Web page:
Alone Time: Ana Jager’s Solo Ride on the Iditarod Trail

On March 13th, 27-year-old Ana Jager rolled into Nome, Alaska, finishing a harrowing 19-day solo ride on the Iditarod Trail. Conditions this year were extraordinarily difficult and slow, but she maintained a pace that was in step with the fastest ITI racers. After the ride, author and fellow endurance athlete Jill Homer caught up with Ana to discuss her monumental effort. Find the full story here and a collection of Ana’s photos from the trip here…

Words by Jill Homer; Photos by Ana Jager and Nelson Brown

If a single moment could epitomize Ana Jager’s incredible ride across Alaska, it would have to be a video captured by a surprised Iditarod Insider reporter after Ana arrived in the village of Koyuk. It was just before midnight on March 11. She’d completed the harrowing traverse of 35 miles of sea ice across the Norton Sound. Temperatures had plunged below zero degrees, and the wind was howling as she stood astride her loaded bicycle. The hood of her red puffy jacket was coated in frost, and she looked dazed as the reporter summoned her.

  • Ana Jager 2024 Iditarod Trail
  • Ana Jager 2024 Iditarod Trail

“Come over here biker, come to me,” the reporter called. As Ana approached, the female reporter said, “Oh, it’s a woman. This is even better.”

The reporter asked Ana how her race was going, so Ana clarified. “I’m not even a competitor. I’m just riding it on my own.”

“No, not true, not possible,” the reporter exclaimed loudly. “Why would someone do that to themselves?”

Ana just laughed.

“When are you going to finish in Nome?” the reporter asked.

As her eyes lulled sleepily, Ana replied, “I don’t know. I don’t know what day it is. I don’t even know where I am.”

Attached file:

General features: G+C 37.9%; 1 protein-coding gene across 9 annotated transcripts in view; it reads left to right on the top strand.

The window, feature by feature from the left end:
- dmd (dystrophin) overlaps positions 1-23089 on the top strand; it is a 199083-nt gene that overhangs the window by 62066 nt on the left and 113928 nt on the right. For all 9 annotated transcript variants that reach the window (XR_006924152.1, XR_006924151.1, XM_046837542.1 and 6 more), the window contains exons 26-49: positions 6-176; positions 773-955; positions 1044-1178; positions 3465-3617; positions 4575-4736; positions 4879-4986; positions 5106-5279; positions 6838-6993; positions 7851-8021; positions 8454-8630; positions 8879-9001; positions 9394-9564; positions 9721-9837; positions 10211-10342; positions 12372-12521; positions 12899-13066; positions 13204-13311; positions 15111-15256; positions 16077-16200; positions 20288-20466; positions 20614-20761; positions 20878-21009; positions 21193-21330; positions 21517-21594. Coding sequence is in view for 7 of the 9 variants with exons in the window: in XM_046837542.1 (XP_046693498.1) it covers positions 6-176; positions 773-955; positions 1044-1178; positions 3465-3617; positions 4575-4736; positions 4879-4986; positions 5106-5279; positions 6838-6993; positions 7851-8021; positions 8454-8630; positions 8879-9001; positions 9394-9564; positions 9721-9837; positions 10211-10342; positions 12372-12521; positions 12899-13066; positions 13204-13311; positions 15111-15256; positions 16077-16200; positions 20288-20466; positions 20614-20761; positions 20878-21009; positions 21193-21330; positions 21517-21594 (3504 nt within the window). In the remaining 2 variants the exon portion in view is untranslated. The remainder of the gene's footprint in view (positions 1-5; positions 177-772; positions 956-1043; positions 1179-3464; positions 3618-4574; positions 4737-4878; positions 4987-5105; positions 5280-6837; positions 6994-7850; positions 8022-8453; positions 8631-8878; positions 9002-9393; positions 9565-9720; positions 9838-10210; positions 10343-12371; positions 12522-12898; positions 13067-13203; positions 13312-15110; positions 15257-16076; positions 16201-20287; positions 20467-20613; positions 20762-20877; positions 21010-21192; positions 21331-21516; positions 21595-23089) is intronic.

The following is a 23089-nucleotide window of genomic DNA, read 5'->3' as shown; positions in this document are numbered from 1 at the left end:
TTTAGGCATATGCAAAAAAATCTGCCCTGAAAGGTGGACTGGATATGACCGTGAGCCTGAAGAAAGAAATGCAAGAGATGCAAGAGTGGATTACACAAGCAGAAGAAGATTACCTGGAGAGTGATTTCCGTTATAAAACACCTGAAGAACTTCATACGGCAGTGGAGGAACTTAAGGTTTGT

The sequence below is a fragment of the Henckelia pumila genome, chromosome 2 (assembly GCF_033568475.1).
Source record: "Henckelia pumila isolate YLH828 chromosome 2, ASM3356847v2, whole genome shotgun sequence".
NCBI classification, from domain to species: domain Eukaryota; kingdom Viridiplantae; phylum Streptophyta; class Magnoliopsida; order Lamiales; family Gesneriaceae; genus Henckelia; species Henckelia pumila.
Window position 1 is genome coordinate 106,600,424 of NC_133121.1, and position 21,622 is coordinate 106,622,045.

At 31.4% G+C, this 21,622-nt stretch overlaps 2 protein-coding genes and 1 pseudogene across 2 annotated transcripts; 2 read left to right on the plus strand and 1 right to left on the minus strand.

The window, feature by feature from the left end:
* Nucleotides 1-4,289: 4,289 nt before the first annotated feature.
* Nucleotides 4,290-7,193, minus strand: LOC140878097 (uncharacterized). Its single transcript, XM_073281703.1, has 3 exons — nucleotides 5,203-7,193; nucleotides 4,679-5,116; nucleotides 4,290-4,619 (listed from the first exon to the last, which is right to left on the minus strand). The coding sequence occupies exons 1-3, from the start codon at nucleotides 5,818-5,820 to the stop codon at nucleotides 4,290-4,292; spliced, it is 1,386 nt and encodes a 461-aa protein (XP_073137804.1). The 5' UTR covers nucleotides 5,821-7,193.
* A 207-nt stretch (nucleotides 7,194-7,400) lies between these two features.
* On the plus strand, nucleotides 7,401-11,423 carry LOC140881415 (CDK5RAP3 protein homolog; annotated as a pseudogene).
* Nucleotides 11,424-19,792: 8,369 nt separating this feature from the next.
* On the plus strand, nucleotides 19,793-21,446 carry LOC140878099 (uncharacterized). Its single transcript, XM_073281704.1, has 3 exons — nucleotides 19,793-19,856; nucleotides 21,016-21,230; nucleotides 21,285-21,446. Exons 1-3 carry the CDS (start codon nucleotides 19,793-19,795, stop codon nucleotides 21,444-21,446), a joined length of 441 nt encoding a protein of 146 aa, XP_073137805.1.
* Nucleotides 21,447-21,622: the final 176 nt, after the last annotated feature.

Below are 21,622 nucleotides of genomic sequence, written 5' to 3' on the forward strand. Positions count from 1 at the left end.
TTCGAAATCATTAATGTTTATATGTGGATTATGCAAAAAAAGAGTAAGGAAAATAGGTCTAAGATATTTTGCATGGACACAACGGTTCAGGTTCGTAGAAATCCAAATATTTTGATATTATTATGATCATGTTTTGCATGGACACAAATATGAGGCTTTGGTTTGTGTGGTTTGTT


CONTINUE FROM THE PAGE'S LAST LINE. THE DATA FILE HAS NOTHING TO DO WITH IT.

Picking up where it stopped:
A group of spectators standing near the reporter laughed and clapped as though they could hardly believe what they were seeing. When I first heard about Ana’s ride, I had a similarly incredulous reaction. A solo cyclist pedaling all the way to Nome in one go? And not just a solo Nome rider, but a 27-year-old woman? And she was riding a pace that rivaled the top racers in the 1,000-mile Iditarod Trail Invitational. How could she be so fast? How could she be so brave?

Ana Jager 2024 Iditarod Trail
  • Ana Jager 2024 Iditarod Trail
  • Ana Jager 2024 Iditarod Trail
  • Ana Jager 2024 Iditarod Trail

As soon as I placed Ana’s name, I was no longer surprised. Ana was just 19 years old and a bikepacking novice when she took a semester off to ride the 1,700-mile Baja Divide route in Mexico with hand-sewn bikepacking bags. She returned to Western Washington University and started the Bellingham POWER Program, a middle-school bike commuting program for girls, trans, nonbinary, and gender nonconforming students. In 2022, she became only the second woman to complete “The Triple Crown of Bikepacking” in a calendar year, racing the Tour Divide, Colorado Trail Race, and Arizona Trail Race in a single summer. Between the three races, she covered more than 4,000 miles in 37 days, 14 hours, and 23 minutes. She won the Tour Divide, placed a close second in the Colorado Trail Race, and rode away with the win in the Arizona Trail Race. Of course, Ana is fast and strong. But how did she decide to pedal the thousand-mile Iditarod Trail solo and self-supported?